Attacks on the decision by the Charity Commission this week to grant charitable status to the Christian group Living Out are quite revealing.
Living Out supports Christians who are same-sex attracted but who don't believe it's right to engage in sexual activity with people of the same gender. The Charity Commission thought this was perfectly reasonable, saying in its statement that the group was "concerned with promoting the wider Christian principles of unconditional love, compassion, acceptance and understanding, and a welcoming place in the Christian Church for same-sex attracted individuals who wish to stay true to their Christian faith".
However, Tory MP Mike Freer – a former party vice-chairman – was outraged and said it amounted to public backing for 'gay cure' therapies. He told PinkNews: "I am surprised the Charity Commission could remotely believe this to be of 'public benefit'.
"Imagine if this group provided counselling and pastoral care to support those 'attracted to' stoning people to death for wearing two different cloths, or for the desire to sell ones daughter in a foreign market! That'd be helping to live a life according to biblical teaching!
"They may not use the words 'gay cure', but if it walks like a duck and quacks like a duck – it's a duck! This is gay cure therapy rebranded!"
We should note the violent and contemptuous hostility toward the Bible Freer's outburst demonstrates. We should also be clear that Living Out doesn't advocate the discredited 'gay cure' therapy that so exercises him; it says it offers "counsel and pastoral support to live a chaste life and, as part of this process, some may seek and experience changes in the strength or direction of their same-sex attractions". It's rather odd that Freer – and another Tory politician, Lord Blackwood – should take offence at this; the notion that sexuality is rather fluid is usually taken for granted among cultural liberals.
But, there is, I think, something more going on here. At the root of the hostility demonstrated towards traditional Christian sexual ethics is not just a critique of its attitude to homosexuality. It's a rejection of the idea of sexual restraint at all. The idea that someone should deliberately deny themselves what is one of humanity's great pleasures in the name of an abstract belief in a higher good is baffling.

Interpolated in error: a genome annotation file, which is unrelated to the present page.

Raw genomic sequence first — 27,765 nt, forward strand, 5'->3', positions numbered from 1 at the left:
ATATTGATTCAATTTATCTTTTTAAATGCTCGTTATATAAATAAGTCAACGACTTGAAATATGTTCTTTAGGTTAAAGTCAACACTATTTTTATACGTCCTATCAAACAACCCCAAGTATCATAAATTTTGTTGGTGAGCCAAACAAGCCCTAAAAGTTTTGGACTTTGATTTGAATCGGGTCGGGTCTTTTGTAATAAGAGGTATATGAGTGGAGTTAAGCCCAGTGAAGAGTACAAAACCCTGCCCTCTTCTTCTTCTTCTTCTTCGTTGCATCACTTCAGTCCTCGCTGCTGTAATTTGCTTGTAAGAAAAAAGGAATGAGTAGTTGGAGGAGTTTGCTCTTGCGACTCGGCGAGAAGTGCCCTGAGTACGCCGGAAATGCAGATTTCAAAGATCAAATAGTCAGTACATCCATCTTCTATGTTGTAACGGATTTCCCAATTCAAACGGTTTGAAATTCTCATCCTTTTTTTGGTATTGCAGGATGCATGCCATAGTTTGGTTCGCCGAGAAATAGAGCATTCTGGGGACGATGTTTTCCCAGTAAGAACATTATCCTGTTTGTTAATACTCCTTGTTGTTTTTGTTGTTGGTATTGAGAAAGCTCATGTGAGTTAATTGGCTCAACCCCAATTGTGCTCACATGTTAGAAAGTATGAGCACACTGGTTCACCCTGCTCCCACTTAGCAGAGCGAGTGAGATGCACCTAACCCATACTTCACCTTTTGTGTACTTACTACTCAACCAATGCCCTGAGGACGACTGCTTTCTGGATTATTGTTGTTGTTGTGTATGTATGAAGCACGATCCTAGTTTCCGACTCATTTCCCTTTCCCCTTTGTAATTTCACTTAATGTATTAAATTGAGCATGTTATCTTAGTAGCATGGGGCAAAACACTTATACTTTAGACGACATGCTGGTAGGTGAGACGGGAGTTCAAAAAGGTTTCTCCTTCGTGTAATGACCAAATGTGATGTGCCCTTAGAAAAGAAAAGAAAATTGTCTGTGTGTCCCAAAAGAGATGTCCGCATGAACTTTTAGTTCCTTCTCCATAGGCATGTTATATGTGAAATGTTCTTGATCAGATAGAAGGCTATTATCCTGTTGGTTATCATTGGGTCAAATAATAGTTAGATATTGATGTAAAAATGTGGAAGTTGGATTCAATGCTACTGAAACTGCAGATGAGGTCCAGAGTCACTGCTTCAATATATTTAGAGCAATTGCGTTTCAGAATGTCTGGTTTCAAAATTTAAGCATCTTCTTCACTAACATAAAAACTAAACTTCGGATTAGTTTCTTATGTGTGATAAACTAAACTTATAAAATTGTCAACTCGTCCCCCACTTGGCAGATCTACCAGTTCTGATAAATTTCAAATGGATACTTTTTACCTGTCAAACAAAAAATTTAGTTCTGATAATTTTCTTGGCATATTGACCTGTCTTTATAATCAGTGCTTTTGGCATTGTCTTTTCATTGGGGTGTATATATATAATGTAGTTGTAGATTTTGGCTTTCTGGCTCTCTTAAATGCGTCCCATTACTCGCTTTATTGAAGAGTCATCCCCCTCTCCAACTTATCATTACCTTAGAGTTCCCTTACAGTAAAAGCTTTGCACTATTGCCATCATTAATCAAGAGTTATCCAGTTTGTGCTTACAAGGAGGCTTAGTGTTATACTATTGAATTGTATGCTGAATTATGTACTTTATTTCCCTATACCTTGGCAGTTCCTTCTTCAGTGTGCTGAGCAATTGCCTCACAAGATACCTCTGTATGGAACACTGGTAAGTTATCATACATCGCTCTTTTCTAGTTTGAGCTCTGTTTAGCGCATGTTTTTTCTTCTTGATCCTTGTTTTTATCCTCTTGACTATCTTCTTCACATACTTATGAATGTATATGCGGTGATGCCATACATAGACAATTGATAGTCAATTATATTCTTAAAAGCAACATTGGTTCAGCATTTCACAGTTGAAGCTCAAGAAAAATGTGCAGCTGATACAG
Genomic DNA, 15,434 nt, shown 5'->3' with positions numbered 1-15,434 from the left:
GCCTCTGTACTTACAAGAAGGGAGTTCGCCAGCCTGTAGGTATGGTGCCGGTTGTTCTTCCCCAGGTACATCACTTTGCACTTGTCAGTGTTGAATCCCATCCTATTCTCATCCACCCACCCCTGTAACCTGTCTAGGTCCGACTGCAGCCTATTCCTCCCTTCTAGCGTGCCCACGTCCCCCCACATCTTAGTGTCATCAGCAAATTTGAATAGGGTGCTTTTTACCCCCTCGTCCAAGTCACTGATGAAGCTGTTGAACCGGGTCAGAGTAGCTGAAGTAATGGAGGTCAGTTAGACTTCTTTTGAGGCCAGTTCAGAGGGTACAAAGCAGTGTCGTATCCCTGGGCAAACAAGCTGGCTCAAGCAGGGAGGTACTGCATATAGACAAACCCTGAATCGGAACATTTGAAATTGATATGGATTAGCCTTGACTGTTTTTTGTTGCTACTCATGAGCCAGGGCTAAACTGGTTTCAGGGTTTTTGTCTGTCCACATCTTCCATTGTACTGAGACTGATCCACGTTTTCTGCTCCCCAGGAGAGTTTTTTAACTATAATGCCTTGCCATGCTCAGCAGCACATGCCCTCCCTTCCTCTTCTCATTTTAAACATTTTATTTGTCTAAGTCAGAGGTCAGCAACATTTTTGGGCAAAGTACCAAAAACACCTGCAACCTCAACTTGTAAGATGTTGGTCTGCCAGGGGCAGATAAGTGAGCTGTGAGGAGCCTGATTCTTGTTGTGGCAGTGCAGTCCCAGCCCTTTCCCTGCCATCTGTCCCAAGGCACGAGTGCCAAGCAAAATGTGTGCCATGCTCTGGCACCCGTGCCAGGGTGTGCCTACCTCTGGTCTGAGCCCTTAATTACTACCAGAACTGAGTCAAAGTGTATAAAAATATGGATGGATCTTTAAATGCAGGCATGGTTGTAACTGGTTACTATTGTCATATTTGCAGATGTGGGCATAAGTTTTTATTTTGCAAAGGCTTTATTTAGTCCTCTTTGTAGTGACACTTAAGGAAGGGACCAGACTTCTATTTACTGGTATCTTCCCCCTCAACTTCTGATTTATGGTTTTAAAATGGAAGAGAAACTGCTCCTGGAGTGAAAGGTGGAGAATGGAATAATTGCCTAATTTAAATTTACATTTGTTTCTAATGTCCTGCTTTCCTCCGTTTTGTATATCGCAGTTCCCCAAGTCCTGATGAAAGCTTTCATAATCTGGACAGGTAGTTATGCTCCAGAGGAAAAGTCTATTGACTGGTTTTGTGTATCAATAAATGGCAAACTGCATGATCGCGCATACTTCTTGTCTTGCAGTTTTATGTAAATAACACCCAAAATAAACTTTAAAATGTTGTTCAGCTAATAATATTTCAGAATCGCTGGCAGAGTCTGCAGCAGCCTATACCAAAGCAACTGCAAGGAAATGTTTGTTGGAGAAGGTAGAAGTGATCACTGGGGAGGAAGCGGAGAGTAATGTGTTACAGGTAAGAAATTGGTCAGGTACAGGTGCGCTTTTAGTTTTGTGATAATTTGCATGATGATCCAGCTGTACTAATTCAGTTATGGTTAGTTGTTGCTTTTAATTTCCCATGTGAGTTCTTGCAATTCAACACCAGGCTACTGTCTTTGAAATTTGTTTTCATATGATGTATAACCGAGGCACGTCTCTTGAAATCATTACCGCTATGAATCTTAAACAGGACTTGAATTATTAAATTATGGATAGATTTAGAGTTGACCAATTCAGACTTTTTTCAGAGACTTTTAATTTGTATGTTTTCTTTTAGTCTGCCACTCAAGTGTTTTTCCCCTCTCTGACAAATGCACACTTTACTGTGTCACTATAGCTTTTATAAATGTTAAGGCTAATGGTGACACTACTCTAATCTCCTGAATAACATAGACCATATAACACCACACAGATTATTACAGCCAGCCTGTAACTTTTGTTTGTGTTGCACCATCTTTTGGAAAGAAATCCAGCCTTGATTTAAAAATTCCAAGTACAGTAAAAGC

The Western world is probably, at present, the most sexually 'liberated' in human history. Sex outside marriage is no longer frowned upon. It's become routine to have multiple sexual partners before settling down with 'the one', if indeed that's the end result. All sorts of sexual expression are mainstream. This new normality is reinforced by sitcoms regarded as family viewing and by a public discourse in which sexual fulfillment is assumed to be a basic human right.
It hasn't necessarily made us happier, though there are things about the collapse of the consensus formed under Christendom that aren't bad. Perhaps we're more honest. Perhaps more people who need help in what can, after all, be quite a complicated area can find it more easily. Whatever one thinks about the appropriateness of homosexual relationships for Christians, no one can look back at the days when homosexuality was criminalised and gay people were stigmatised with anything but repugnance.
But still, the assumption is that sex is natural and that restraint is unnatural. It's like eating or sleeping; why wouldn't you? The only constraint is in the area of personal choice. It becomes a question of autonomy: if I want to do something it's not up to anyone else to tell me I can't. So morality becomes free-floating, self-generated and unaccountable. If there are any considerations outside the purely personal, they have nothing to do with a vertical relationship to God or some other moral absolute: the highest good one can reasonably aspire to is not hurting someone else.
So there is something at best pitiable and at worst offensive for Christians to assert their freedom to choose celibacy over sex. It is not, in fact, a choice all Christians, gay or straight, feel obliged to make, and we should not be too quick to condemn their choices. But those who do are making a statement that runs so starkly counter to the cultural current that reactions like Mr Freer's are only to be expected.
The truth is that if we truly believe, it will have consequences for how we live. Helping people understand and live out those consequences is what the Church does, and has always done. In 1 Corinthians 6:13 Paul quotes a proverbial saying: "Food is meant for the stomach and the stomach for food." In other words, the sexual appetite is as normal and morality-free as any other. But God will destroy them both, he says – and "The body is not meant for immorality, but for the Lord, and the Lord for the body."
To stand against the universal consensus requires considerable moral courage. But part of being a citizen of a different kingdom is that you live by different rules. We don't believe our happiness or our value as human beings is demonstrated by whether we are sexuality active. We believe in friendship and in community. We believe our worth isn't measured by whether we've 'succeeded' in the relationship stakes, but by how we grow into maturity as people redeemed by Christ and patterning our lives on his. We believe in God.
In the sort of world we live in, it's no wonder people don't get it. But same-sex attracted or otherwise, we're called to walk the same path toward Christlikeness, and sex has very little to do with it.